"Some people have the impression that suddenly all the ice is melting and there’s an enormous amount of traffic flowing back and forth across the Arctic, and that’s just not the case right now," Winnefeld said. "But it will be opening more and more … so it’s wise for us to look ahead to that rather than react to it."
Winnefeld noted that military-to-military cooperation amongst Arctic allies is "very good," noting US participation in Operation Nanook in August. Nanook saw Canadian, Danish, and US Navy and Coast Guard personnel conducting disaster response training and patrols in Canada’s territorial waters, and it was the first time foreign militaries participated in the event. "There’s no alliance or anything like that, but it’s a collegial relationship," he said.
NORTHCOM benefits from the close relationship with Canada. Winnefeld’s predecessors in Colorado Springs, Colo., have largely integrated the staff at NORTHCOM and NORAD so that strategy and policy have US and Canadian personnel working right alongside each other.
"We gain the benefit of having Canadian expertise as we start to work our way through what our push to security could be in the Arctic," he noted. This arrangement also reassures the Canadians the US is not doing things running "counter to their interest."
Winnefeld agreed with his predecessor, Air Force Gen. Victor E. Renuart Jr., who said prior to his retirement that national Arctic policy needs to be updated and reflect lessons learned from DOD’s Antarctic operations.
Winnefeld’s command also has responsibility for cooperation with Mexico—something taking up an increasing amount of attention as that country’s government is locked in battle with powerful narcotics cartels.
The US is assisting the Mexican government inside Mexico, while being cognizant of the long-running sovereignty issues between the two countries.
"I work closely with my counterparts down there, the commander of their Army and Air Force and also the commander of their Navy, in trying to help provide capability, to do shared experiences, subject matter expert exchanges, some training here and there," Winnefeld said. Under the Merida Initiative agreement, the US also is supplying technical capabilities, such as helicopters, night-vision tools, and ion scanners to help with drug and weapon detection at the country’s ports.
NORTHCOM also is directing efforts at unpacking one of the trickier issues confronting the Department of Defense: the roles and responsibilities for conducting cyber defense and offense.
An F-22 intercepts a Russian Tu-95MS Bear bomber near Alaska in 2007.
"It’s new territory for a lot of people in our business," he said. "I have a very ambitious staff, and they would like nothing more than to own all of the cyber response inside North America, … but I’ve told them this is why we created [US Cyber Command], to be the real technical experts in how to operate and defend our networks." CYBERCOM was created as a four-star subunified command under US Strategic Command. It is collocated with the National Security Agency at Fort Meade, Md.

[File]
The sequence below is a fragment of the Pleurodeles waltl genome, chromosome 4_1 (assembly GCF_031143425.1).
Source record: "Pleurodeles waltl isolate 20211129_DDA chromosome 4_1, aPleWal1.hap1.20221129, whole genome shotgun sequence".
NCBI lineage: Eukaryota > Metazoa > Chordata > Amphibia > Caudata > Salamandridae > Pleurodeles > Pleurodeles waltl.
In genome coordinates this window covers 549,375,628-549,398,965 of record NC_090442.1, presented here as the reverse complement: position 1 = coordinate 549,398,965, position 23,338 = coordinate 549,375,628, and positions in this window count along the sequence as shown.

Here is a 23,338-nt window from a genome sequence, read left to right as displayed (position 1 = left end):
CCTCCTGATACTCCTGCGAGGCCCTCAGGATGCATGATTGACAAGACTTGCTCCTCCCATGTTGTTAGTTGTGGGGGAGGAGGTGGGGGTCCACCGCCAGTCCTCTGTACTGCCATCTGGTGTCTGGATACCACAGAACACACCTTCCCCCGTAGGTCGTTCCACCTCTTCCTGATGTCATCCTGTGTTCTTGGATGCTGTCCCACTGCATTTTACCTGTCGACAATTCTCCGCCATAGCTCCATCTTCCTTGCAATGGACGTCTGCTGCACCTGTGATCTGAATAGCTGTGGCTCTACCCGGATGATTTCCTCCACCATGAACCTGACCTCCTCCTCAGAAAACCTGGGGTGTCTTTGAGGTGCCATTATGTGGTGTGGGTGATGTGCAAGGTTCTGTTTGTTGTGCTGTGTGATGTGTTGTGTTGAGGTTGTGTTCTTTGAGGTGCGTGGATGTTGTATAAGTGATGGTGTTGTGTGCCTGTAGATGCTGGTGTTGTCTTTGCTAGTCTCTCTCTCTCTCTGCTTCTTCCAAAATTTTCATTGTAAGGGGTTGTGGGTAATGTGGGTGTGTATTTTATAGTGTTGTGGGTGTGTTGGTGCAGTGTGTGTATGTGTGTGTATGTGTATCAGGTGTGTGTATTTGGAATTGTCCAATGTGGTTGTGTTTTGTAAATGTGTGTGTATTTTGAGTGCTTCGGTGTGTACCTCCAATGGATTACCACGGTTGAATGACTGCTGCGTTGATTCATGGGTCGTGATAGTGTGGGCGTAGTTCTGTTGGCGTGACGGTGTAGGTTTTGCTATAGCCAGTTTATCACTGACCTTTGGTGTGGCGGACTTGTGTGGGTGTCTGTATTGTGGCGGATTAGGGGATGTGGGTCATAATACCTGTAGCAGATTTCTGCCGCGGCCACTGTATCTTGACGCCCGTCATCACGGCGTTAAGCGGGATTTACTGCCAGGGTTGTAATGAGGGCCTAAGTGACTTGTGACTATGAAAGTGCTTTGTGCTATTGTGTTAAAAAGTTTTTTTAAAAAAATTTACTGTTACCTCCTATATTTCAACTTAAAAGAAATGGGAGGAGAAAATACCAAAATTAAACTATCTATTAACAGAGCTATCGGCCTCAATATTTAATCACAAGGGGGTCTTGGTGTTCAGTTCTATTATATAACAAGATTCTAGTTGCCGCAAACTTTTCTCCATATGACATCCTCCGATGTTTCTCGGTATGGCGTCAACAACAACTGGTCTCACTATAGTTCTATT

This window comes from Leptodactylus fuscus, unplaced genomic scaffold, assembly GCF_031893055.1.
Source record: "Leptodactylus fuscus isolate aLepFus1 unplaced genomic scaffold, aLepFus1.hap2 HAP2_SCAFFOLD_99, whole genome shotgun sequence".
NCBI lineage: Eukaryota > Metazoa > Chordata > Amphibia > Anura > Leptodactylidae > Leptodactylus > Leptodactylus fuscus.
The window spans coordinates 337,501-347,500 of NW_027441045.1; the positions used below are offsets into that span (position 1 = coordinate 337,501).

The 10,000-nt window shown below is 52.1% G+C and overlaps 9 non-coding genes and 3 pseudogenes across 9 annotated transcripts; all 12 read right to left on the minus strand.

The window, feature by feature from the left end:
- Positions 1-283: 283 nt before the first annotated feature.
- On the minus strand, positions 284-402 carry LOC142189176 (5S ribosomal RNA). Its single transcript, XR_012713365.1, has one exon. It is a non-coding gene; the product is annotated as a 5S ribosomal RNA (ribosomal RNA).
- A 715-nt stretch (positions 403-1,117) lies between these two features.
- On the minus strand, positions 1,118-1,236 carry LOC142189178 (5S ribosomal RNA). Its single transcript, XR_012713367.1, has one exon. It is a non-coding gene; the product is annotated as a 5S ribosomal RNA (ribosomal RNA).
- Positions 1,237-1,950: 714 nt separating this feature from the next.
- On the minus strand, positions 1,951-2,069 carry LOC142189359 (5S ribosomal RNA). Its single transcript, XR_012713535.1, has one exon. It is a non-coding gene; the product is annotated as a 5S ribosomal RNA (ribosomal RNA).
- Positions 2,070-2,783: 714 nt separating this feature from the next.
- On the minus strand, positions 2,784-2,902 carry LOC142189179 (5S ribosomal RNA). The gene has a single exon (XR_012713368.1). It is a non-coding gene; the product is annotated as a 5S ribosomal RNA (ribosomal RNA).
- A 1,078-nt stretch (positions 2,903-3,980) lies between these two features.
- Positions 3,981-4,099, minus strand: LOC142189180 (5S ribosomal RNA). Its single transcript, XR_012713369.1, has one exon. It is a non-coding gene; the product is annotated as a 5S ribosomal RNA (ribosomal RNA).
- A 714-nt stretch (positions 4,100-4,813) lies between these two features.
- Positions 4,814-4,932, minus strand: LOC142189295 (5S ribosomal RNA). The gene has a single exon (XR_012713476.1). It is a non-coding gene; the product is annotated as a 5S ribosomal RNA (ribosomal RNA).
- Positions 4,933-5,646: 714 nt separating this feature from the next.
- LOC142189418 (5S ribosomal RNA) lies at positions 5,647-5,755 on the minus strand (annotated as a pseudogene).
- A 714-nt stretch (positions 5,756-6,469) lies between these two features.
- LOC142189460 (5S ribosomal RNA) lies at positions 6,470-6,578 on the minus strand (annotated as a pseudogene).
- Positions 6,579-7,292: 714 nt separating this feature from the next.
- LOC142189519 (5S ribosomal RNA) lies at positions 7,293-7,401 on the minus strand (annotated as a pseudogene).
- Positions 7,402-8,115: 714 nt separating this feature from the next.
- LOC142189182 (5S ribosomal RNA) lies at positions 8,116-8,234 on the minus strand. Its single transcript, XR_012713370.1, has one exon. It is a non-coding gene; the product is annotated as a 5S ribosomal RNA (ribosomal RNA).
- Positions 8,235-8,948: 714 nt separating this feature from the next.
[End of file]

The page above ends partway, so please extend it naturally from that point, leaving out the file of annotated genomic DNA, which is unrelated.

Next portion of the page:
A question remains, however: What happens when a major cyber attack occurs against the US? How would NORTHCOM be tasked, and what responsibilities would it have? Discussions between CYBERCOM, STRATCOM, and NORTHCOM have occurred on this subject, Winnefeld said, and the issue is being worked out.
If a cyber attack on the nation’s electrical system occurred, he posited, NORTHCOM would be tasked to assist the Department of Homeland Security and help civil authorities in a "supporting role," in recovering from the attack. Its mission would be to ensure public infrastructure was functioning properly, and, if not, to make sure it recovers.
Winnefeld also is focused on cruise missile proliferation. "However small and limited, it would be quite a shock, I think, if a cruise missile came whistling into Washington, D.C., from off the coast of Maryland, or something like that," he noted. NORTHCOM is contemplating a "comprehensive look at our ability to do aerospace warning," Winnefeld said. This would include not just threats from airliners and small, low-flying aircraft, but also cruise missiles.
Tracking fast-moving targets, such as cruise missiles, at low altitude is a difficult task, technically speaking, he pointed out.
However, "if it were to come down to no-kidding intelligence that we thought this might happen, we do have capability that we can put into play that would help us detect such a threat and engage it," he concluded. "But it’s a tough problem."